Monday, August 13, 2007

Its all there at last: English Translation of Benedict XVI's meeting with the clergy of Belluno-Feltre and Treviso

You will recall that the Pope had another talk-back session with his priests while on holiday in July. Up till now, it has only been available in French and Italian (except for the section translated by Sandro Magister), but here it all is in English.

He covers the following topics:

Conscience
Priorities in the priesthood
Internal evangelisation
Divorce and remarriage (again!)
The mission ad gentes
Despair among the young
New Evangelisation
and most importantly: What happened after Vatican II!

9 Comments:

At Monday, August 13, 2007 1:20:00 pm , Blogger Past Elder said...

Loved the what happened after Vatican II. Let's see, two great watersheds and both failed -- but press on, it's going to work!

The watershed of 1968 brushed aside the Brave New Church with its modernity for a 19 century ideology, then the watershed of 1989 brushed aside the Brave New Church with its modernity for post-modernism. Brilliant guys. You were really on top of things, really with the authentic council came up with answer.

Maybe the next watershed -- the first two being about twenty years apart and the last of them about twenty years ago, maybe it's just around the corner! -- someone will say What a huge mistake. Nah. Failure is success just ahead! The Roman church will go ahead joyously and full of hope with the conciliar signpost for the journey to blow the next one too.

I predict this will happen when the conciliar generation has died off and the first pope or two formed in the post conciliar age appear.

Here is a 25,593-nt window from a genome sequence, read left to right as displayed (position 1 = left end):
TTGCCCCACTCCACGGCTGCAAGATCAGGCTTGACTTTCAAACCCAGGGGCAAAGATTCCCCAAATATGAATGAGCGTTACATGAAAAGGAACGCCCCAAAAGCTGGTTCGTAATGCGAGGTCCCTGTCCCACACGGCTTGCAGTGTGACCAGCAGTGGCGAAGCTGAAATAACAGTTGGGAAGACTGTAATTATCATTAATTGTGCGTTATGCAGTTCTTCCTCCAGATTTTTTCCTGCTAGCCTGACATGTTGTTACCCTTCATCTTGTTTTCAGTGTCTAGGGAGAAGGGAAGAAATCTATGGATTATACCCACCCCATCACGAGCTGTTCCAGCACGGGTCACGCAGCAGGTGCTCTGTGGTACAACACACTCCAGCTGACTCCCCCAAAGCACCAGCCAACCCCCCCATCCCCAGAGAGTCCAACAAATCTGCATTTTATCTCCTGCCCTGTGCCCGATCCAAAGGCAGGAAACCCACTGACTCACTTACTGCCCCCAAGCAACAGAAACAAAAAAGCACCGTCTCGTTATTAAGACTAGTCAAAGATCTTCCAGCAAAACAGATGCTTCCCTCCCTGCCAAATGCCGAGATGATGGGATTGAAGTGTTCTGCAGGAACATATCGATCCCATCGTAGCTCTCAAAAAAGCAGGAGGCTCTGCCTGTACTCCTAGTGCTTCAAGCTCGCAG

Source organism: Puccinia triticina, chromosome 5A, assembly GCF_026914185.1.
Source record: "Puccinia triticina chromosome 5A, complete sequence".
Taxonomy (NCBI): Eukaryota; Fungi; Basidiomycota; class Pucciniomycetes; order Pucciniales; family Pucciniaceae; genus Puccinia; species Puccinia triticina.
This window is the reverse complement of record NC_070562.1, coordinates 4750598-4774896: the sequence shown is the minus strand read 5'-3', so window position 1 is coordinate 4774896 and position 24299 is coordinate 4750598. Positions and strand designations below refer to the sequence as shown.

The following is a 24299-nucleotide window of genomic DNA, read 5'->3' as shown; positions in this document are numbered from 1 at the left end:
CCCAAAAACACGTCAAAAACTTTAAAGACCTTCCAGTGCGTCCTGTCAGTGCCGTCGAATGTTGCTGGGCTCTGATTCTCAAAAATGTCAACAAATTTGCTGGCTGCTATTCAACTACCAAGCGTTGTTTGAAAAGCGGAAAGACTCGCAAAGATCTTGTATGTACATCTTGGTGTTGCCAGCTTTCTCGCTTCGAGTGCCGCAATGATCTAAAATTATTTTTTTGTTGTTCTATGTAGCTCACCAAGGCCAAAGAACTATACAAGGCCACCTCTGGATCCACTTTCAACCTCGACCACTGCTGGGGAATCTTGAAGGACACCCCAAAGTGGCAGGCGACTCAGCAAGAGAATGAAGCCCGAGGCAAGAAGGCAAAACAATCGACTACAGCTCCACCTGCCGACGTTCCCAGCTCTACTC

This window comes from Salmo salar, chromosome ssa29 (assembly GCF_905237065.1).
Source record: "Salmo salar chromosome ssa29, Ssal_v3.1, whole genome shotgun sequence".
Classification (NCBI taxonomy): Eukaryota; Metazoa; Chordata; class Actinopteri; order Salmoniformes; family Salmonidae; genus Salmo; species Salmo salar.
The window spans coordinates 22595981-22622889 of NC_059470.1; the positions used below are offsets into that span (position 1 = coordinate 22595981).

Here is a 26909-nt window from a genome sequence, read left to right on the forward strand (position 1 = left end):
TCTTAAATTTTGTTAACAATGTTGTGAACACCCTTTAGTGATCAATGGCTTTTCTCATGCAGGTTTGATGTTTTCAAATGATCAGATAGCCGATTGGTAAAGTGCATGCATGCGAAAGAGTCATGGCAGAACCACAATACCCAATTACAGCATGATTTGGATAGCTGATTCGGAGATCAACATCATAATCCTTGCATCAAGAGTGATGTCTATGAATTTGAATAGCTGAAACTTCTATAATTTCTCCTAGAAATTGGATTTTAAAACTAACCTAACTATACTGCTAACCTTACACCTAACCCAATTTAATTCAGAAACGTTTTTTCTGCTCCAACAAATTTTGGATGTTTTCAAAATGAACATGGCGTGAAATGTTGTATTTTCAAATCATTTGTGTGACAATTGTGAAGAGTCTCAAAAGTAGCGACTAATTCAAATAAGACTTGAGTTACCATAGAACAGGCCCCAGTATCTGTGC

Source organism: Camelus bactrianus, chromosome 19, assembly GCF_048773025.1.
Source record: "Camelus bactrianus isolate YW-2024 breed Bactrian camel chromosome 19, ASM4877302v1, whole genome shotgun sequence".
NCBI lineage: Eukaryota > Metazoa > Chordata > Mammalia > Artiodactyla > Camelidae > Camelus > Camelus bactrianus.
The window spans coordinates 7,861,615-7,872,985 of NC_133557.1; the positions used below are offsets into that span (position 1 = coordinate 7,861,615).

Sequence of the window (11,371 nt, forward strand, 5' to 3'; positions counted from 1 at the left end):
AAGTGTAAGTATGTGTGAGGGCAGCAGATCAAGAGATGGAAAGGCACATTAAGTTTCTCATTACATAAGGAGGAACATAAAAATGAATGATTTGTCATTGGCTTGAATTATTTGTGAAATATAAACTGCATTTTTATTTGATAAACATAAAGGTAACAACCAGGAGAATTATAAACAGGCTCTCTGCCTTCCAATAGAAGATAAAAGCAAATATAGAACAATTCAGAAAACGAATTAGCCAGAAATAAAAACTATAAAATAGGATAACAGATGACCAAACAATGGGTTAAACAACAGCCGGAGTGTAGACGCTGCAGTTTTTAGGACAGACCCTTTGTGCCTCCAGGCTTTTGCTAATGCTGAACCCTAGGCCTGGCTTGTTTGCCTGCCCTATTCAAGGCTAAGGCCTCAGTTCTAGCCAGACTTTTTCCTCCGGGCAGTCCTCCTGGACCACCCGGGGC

At Monday, August 13, 2007 8:36:00 pm , Blogger Schütz said...

You're impossible, some times, PE. You know that, don't you?

No Council is clairvoyent, it can't predict the future. There is no way that the Fathers of the Second Vatican Council could have known what would happen in 1968. No-one expected or predicted it.

Just the same, no-one expected or predicted the sudden collapse of European Marxism.

Papa Benny's comments are about the interpretative reaction to the Council, not about the Council itself. For goodness sake, you yourself are "an interpretive reaction" to the Council. Are we to blame the Council Fathers for YOU?

 
At Tuesday, August 14, 2007 1:05:00 am , Anonymous Christine said...

Since I usually attend the early a.m. Mass on Sunday mornings I have a chance to watch "Rome Report" on EWTN when I get home. That is one of EWTN's programs that I watch regularly. Very interesting.

The coverage of the Catholic Church in China was so uplifting, God bless our brothers and sisters there, some wonderful things are happening for them.

The story about the Catholic orphanage in the Middle East that takes in the babies born to unwed Palestinian girls (ay, were those babies beautiful!!), my own Diocese which through Catholic Charities has brought Sudanese refugees to the U.S. and helped them find education and jobs. I could go on and on.